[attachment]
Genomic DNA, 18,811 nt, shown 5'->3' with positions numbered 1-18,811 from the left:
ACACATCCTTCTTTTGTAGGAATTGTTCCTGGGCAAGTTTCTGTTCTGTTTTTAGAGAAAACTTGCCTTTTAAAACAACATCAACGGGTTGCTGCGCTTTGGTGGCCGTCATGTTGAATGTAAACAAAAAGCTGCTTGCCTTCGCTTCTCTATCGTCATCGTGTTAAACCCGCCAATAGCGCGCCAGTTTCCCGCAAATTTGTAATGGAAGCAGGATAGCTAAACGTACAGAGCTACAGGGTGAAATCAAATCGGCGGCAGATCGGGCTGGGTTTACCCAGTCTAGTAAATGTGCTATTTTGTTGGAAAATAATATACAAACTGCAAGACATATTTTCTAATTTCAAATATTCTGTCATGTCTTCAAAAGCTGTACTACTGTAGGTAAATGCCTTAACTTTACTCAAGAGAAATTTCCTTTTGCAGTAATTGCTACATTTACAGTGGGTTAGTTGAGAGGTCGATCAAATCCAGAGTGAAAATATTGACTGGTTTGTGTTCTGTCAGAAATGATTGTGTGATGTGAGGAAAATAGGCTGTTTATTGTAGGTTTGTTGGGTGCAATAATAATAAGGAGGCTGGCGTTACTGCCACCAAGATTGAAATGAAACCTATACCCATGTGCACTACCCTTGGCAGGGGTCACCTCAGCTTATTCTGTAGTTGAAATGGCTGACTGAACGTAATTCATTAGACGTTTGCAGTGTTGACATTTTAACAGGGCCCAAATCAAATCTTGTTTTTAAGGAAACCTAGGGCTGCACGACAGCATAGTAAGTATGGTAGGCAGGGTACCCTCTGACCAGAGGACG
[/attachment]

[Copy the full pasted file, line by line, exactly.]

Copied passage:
Genomic DNA, 18,811 nt, shown 5'->3' with positions numbered 1-18,811 from the left:
ACACATCCTTCTTTTGTAGGAATTGTTCCTGGGCAAGTTTCTGTTCTGTTTTTAGAGAAAACTTGCCTTTTAAAACAACATCAACGGGTTGCTGCGCTTTGGTGGCCGTCATGTTGAATGTAAACAAAAAGCTGCTTGCCTTCGCTTCTCTATCGTCATCGTGTTAAACCCGCCAATAGCGCGCCAGTTTCCCGCAAATTTGTAATGGAAGCAGGATAGCTAAACGTACAGAGCTACAGGGTGAAATCAAATCGGCGGCAGATCGGGCTGGGTTTACCCAGTCTAGTAAATGTGCTATTTTGTTGGAAAATAATATACAAACTGCAAGACATATTTTCTAATTTCAAATATTCTGTCATGTCTTCAAAAGCTGTACTACTGTAGGTAAATGCCTTAACTTTACTCAAGAGAAATTTCCTTTTGCAGTAATTGCTACATTTACAGTGGGTTAGTTGAGAGGTCGATCAAATCCAGAGTGAAAATATTGACTGGTTTGTGTTCTGTCAGAAATGATTGTGTGATGTGAGGAAAATAGGCTGTTTATTGTAGGTTTGTTGGGTGCAATAATAATAAGGAGGCTGGCGTTACTGCCACCAAGATTGAAATGAAACCTATACCCATGTGCACTACCCTTGGCAGGGGTCACCTCAGCTTATTCTGTAGTTGAAATGGCTGACTGAACGTAATTCATTAGACGTTTGCAGTGTTGACATTTTAACAGGGCCCAAATCAAATCTTGTTTTTAAGGAAACCTAGGGCTGCACGACAGCATAGTAAGTATGGTAGGCAGGGTACCCTCTGACCAGAGGACG